Sixty years ago, residents of this small tropical island had
access to electricity, running water, paved roads, good schools,
competent health care, and a regular ferry service to the main town
on a nearby island of the Chuuk archipelago.
But after 40 years as a US trust territory - and another 15 years
of US-funded development - Uman has none of these things.
The roads built by the Japanese before World War II have been
reduced to slender footpaths. Japanese-era industrial machinery
rusts in the jungles, and shrubs grow on the main dock.
With no jobs and no future, young men drift to the district
center, Weno, where many regularly drink themselves into a violent
rage, then attack anyone or anything around them. The neglected,
supply-starved hospital has such a poor reputation that even those
seriously injured in attacks prefer not to be treated.
All this in a nation of 130,000 that has received more than $1.3
billion in US grants - $10,000 per person - over the past 13 years.
This is America's half-forgotten former Trust Territory of
Pacific Islands - a vast swath of the Central Pacific captured from
the Japanese during World War II - a place where the contradictions
of US foreign policy are laid bare.
Washington ruled this region with a mix of starry-eyed idealism
and cold-hearted self-interest, a combination that lives on in its
post-independence policies toward the region. The result has been
disastrous for places like Uman, Weno, and hundreds of other islands
in the Federated States of Micronesia and the Republic of the
"Our policy has been a complete failure," says William Bodde,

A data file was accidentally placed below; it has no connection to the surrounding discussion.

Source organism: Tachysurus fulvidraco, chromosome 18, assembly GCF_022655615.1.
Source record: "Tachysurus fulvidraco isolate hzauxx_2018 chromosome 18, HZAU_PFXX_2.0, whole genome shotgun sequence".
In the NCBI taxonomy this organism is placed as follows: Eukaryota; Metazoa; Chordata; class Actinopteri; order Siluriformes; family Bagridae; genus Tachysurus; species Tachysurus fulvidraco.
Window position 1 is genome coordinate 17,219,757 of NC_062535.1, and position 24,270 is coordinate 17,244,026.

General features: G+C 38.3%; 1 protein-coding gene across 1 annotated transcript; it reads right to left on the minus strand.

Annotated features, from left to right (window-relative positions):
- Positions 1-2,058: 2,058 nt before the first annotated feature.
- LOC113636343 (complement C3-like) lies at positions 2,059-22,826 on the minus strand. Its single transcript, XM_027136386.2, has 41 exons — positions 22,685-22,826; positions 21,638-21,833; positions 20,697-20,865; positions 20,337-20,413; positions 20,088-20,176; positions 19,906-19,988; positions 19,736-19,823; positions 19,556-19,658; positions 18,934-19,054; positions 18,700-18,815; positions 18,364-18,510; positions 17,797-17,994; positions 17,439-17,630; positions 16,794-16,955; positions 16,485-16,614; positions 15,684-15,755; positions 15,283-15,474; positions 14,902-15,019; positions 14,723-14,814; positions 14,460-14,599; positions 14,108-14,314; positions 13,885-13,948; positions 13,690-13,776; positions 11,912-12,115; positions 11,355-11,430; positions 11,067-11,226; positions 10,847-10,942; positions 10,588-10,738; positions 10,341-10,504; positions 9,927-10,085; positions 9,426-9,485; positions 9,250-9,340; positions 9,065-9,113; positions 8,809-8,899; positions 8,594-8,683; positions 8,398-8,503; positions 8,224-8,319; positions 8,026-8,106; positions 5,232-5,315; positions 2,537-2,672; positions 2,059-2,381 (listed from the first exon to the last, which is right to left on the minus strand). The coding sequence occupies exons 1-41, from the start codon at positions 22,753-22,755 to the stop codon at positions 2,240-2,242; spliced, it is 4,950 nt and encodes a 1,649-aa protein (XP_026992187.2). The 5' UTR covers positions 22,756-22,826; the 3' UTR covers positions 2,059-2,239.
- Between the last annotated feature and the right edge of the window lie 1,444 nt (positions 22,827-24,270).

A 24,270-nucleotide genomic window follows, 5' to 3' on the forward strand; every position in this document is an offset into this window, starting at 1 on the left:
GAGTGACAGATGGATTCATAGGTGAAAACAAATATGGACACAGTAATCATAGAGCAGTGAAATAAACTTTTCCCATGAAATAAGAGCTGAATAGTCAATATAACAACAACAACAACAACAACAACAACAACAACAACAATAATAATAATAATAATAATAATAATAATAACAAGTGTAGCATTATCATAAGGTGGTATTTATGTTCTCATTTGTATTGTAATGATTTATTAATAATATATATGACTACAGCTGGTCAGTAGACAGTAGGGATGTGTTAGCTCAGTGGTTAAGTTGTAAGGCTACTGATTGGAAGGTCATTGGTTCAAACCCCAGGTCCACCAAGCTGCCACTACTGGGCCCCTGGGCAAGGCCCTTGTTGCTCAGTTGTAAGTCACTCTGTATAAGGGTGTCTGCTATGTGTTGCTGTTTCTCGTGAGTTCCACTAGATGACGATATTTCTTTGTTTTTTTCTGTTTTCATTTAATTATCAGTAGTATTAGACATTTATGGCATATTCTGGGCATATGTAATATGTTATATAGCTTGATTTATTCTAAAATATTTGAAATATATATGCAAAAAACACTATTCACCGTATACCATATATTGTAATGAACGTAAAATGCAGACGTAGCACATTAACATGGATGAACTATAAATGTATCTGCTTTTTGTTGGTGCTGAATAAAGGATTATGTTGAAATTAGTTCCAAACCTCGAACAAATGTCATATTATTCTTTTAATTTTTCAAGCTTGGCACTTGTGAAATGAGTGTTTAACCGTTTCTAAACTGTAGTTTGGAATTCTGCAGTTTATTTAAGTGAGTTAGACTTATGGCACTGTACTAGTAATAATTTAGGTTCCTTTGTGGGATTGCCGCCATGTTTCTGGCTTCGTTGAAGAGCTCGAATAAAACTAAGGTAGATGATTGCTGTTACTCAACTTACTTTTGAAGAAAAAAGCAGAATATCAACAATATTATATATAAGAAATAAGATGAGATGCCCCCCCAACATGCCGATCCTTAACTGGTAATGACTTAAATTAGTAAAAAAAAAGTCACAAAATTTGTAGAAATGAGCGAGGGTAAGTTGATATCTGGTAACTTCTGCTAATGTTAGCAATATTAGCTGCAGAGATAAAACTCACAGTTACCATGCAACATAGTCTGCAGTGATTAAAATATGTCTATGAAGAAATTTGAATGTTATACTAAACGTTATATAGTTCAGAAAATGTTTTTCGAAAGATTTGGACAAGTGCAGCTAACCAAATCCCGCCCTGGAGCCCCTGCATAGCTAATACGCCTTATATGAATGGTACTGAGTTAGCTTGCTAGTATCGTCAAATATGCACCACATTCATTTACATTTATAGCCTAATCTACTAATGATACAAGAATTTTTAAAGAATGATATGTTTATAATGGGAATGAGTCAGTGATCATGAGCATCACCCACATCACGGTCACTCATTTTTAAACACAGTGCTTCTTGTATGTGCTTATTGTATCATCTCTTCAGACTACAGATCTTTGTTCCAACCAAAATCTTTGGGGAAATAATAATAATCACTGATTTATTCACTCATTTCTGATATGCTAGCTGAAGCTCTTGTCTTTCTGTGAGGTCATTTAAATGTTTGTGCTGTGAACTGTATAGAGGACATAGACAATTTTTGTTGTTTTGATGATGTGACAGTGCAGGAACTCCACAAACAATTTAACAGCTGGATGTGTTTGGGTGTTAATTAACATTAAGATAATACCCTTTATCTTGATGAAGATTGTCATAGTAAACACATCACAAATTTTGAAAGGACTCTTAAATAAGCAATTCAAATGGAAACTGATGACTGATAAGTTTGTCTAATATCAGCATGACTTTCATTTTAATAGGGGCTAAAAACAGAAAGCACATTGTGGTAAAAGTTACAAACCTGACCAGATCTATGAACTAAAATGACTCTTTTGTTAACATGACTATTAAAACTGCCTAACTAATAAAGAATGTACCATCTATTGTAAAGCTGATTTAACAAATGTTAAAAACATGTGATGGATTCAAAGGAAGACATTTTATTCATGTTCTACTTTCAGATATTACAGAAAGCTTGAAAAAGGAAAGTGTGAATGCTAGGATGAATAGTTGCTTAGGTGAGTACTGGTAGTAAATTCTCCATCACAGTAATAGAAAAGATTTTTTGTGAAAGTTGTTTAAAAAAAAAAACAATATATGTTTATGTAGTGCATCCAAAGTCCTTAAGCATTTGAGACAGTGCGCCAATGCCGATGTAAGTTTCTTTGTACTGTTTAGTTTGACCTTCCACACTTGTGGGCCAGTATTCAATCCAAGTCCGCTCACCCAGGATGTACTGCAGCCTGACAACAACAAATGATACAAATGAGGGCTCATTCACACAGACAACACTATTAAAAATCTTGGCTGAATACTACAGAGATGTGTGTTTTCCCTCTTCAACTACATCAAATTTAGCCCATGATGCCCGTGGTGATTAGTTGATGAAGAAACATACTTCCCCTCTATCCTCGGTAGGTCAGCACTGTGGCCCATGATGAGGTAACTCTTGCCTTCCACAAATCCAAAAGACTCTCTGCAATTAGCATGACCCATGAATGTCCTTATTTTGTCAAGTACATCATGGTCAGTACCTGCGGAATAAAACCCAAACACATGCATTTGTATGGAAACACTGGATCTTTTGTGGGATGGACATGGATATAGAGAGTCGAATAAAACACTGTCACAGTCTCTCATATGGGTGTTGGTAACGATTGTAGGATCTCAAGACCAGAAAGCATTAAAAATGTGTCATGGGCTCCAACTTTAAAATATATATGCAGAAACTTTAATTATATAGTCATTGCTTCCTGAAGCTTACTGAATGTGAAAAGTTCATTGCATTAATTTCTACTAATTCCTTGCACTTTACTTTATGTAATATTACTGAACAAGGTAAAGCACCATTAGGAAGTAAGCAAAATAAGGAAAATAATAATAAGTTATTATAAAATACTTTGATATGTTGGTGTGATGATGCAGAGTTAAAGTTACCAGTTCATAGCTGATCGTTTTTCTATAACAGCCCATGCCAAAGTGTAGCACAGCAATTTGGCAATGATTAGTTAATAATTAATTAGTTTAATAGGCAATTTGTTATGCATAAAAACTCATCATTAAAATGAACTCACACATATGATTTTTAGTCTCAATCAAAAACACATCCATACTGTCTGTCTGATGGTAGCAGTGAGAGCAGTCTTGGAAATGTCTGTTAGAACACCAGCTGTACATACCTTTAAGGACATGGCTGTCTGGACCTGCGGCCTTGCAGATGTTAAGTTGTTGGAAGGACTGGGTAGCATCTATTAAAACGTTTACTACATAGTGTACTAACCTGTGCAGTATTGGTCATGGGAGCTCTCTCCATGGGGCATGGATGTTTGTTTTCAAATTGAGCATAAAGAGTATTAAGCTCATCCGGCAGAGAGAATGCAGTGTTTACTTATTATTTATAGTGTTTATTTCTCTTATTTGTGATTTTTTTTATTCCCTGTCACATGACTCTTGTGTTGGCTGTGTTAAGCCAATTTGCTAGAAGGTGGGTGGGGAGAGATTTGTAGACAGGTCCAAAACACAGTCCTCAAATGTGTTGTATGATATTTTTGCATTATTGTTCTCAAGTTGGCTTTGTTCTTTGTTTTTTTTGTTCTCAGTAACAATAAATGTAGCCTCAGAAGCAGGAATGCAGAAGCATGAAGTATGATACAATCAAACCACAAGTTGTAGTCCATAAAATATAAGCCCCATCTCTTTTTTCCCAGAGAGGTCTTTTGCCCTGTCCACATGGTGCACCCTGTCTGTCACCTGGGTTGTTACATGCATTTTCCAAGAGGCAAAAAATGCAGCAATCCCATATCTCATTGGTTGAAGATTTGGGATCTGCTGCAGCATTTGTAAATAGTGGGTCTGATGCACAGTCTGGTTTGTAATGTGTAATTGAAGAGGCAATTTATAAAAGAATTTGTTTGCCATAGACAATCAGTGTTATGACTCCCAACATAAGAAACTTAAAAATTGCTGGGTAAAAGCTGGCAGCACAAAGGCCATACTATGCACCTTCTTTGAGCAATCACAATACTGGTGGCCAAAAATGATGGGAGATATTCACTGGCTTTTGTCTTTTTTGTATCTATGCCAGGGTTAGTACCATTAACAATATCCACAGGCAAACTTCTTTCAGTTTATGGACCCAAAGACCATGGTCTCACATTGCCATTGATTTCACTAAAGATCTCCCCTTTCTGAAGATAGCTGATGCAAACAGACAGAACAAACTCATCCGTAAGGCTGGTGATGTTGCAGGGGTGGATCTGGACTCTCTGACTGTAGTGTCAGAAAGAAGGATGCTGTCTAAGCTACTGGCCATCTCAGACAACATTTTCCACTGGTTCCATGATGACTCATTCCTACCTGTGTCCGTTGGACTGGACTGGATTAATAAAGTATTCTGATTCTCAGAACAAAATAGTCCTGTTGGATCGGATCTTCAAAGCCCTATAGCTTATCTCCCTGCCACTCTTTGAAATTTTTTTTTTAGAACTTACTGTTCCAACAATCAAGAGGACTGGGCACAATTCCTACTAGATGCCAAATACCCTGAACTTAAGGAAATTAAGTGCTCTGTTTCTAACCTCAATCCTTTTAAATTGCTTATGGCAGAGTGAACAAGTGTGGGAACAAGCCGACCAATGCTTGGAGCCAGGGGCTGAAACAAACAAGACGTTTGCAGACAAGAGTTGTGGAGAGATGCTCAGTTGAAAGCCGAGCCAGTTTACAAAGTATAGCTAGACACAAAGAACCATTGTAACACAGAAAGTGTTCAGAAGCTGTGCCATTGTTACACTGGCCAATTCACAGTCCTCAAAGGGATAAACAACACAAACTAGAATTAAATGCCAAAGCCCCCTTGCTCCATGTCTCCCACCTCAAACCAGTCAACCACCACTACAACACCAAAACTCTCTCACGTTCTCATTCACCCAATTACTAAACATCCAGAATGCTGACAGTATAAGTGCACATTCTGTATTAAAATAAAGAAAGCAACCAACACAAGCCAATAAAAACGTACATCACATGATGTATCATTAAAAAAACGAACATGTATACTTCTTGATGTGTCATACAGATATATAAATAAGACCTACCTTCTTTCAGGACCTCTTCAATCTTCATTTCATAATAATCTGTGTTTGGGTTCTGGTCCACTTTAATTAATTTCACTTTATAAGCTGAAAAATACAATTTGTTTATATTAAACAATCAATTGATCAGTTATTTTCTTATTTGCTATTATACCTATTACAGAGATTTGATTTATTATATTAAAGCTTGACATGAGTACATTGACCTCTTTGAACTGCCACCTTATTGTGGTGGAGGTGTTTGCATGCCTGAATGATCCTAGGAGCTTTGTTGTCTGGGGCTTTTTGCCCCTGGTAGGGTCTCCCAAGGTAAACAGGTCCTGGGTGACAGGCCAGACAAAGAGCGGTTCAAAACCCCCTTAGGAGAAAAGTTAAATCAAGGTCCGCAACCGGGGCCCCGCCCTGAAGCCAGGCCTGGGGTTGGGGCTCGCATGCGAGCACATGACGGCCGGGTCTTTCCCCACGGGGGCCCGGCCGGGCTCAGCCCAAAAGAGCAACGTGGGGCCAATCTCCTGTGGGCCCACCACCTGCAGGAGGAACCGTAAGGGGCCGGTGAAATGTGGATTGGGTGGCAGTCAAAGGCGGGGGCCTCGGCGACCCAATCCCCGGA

former US ambassador to the Marshall Islands. "A great deal of US
taxpayers' money has been wasted."
Captured from Japan during World War II, the Marshall, Caroline,
and Marianas islands became a US-administered United Nations Trust
Territory. The US pledged to advance the region's people toward self-
In the 1940s and '50s, the US exploded 67 nuclear weapons in the
Marshalls, irradiating scores of islanders and forcing hundreds into
exile. Hundreds more were displaced from islands on Kwajalein Atoll
to make way for intercontinental ballistic missile tests.
After a 1961 UN mission accused the US of neglecting the
islanders, Washington sent in large quantities of aid and Peace
Corps volunteers. A representative assembly was set up, and many of
the islanders elected to it soon began clamoring for independence.
The Marshall Islands and Federated States of Micronesia (FSM) -
the bulk of the Trust Territory - were granted independence in 1986.
Under their independence agreement - the Compact of Free Association
- the Marshall Islands and FSM agreed to rent their military
sovereignty to the US in exchange for tens of millions in annual
payments plus access to a range of federal programs. …